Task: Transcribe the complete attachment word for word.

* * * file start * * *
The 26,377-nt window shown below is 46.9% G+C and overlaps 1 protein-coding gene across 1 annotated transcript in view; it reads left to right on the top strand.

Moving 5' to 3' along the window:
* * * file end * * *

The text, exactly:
The 26,377-nt window shown below is 46.9% G+C and overlaps 1 protein-coding gene across 1 annotated transcript in view; it reads left to right on the top strand.

Moving 5' to 3' along the window: